Capulet – We Won’t Let Go


Artist

Album

We Won't Let Go

Label

Taperjean Records

Year

2009

Genre

For Fans Of

Closure In Moscow, There For Tomorrow, Sasoin

Summary

A perfect balance of pop-punk and progressive post-hardcore.

Rating

81 / 100

Hailing from Adelaide, Australia, Capulet are one of the most recent bands to have been embraced by Taperjean Records – an indie label that boasts such artists as Closure In Moscow, Mission In Motion and City Escape.
Having a similar genre to its labelmates – Capulet’s debut EP ‘We Won’t Let Go’ boasts a dazzling array of both musicianship and prominent potential that has the ability to blast them forward into the Australian alternative music scene.

The opening track ‘We Were Here’ introduces Capulet’s distinct sound – although the opener gives the impression that Capulet are a typical post-hardcore band, this is not the case. The almost-aggressive introduction is quickly opposed by vocalist Tim Bartels vocals.

Though this seems like an unusual juxtaposition at first, several drumbeat tempo changes are made, making way for Bartel’s appealing vocals, heard between passages of hard and vigorous rock – the combination becoming the defining sound of Capulet’s debut EP.

The second track, ‘Scratching the Walls’ displays Capulet’s ability to flow smoothly into more pop-punk sounding tracks. The track manages to draw in a wider audience; its lively, catchy and upbeat vibe is incredibly infectious and evokes the option of second listen.

The next track, similar to the previous in its pop-punk vibe, manages to display more of Bartels vocal ability and Tom Hamilton’s continuously gratifying lead guitar riffs, along with a forceful drum beat – showcasing the defining sound of this young quintet.

However, I’m certain that no-one would disagree in me saying, that it is the last two tracks that really make the EP.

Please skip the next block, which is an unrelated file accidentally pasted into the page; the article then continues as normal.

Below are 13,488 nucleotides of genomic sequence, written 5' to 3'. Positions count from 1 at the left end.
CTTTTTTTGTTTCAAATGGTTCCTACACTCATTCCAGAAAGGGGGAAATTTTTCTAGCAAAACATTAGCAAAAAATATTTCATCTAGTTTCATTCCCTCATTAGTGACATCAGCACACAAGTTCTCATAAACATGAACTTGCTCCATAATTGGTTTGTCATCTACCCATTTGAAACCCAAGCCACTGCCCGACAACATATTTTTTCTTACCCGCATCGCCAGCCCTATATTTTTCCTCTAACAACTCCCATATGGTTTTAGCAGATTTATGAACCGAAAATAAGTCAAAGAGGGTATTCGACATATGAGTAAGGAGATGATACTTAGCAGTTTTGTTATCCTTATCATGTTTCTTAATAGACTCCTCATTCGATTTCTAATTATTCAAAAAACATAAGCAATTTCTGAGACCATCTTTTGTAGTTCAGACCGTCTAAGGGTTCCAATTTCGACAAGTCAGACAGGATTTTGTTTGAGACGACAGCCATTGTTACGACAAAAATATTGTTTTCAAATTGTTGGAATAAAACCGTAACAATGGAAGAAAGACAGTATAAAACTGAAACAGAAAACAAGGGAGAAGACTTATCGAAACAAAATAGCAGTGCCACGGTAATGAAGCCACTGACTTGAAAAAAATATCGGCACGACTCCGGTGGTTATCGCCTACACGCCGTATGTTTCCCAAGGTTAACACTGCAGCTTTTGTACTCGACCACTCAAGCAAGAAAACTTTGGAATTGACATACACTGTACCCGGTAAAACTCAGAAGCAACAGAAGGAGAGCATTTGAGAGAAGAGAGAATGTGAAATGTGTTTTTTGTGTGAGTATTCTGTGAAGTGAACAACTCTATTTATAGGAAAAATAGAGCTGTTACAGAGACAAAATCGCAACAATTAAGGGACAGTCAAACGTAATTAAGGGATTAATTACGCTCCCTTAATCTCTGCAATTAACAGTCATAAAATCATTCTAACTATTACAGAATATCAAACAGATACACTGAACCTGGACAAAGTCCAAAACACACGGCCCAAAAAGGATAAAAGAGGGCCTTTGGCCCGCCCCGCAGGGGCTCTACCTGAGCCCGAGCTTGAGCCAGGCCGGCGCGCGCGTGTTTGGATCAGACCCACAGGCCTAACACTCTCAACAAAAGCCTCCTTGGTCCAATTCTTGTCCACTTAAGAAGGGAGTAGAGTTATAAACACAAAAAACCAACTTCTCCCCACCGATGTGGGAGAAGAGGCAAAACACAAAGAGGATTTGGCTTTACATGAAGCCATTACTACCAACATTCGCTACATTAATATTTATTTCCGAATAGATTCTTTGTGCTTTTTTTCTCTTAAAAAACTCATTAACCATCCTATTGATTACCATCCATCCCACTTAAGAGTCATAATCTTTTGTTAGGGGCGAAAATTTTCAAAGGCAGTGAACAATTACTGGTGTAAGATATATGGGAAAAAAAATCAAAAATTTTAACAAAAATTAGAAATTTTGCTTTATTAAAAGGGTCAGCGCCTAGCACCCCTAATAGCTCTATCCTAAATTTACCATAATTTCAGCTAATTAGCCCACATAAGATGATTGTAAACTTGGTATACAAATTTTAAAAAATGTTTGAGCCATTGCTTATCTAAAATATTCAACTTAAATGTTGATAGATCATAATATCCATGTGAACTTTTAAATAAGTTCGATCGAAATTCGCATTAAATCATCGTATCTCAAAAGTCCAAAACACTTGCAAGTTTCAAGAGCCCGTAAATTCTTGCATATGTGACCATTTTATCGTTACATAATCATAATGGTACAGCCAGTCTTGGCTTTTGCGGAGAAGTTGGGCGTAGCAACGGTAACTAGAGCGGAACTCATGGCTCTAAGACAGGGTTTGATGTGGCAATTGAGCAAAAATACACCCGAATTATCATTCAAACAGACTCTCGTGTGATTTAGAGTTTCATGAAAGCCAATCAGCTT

‘Prosthetic’ encapsulates a deeper sound, not yet explored on this debut EP – it displays a drop in guitar tone, and more persistent bass lines, as delivered by Josh Hext, which matches fittingly with Ben Ortmann’s drumming.
This track, a mere 2.46 minutes long, appears shorter – due to its fast-paced nature.
It manages to display Capulet’s songwriting and composing maturity that has seemed to develop from the opening track of this EP.

The EP closes fittingly with the final track ‘Machines’ which is another example of Bartels incredible vocal range. He manages to move his vocals from higher ranges to ones more powerful and dark, almost effortlessly and to a point where they are almost captivating.

As the song builds, the guitars and beats become more prominent, but the tempo and utmost control of the song, is still in the hands of Bartel – leading the others through his vocals. It is a demonstration of the perfectly balanced songwriting that Capulet has managed to develop. As the EP fades out, a piano can be heard, along with the band chanting its title.

Conclusion

Capulet have managed to put together an extremely solid debut EP that will surpass the expectations of many. They effortlessly blend the elements of pop-sensibility with that of rock, along with vocals typically found in progressive post-hardcore. However, they’ve found a balance between these elements which will ensure that this EP becomes a sturdy stepping stone for them.

Tracklisting

1. We Were Here – 2.54
2. Scratching The Walls – 3.20
3. Iron in the Blood – 3.18
4. Prosthetic – 2.46
5. Machines – 3.46

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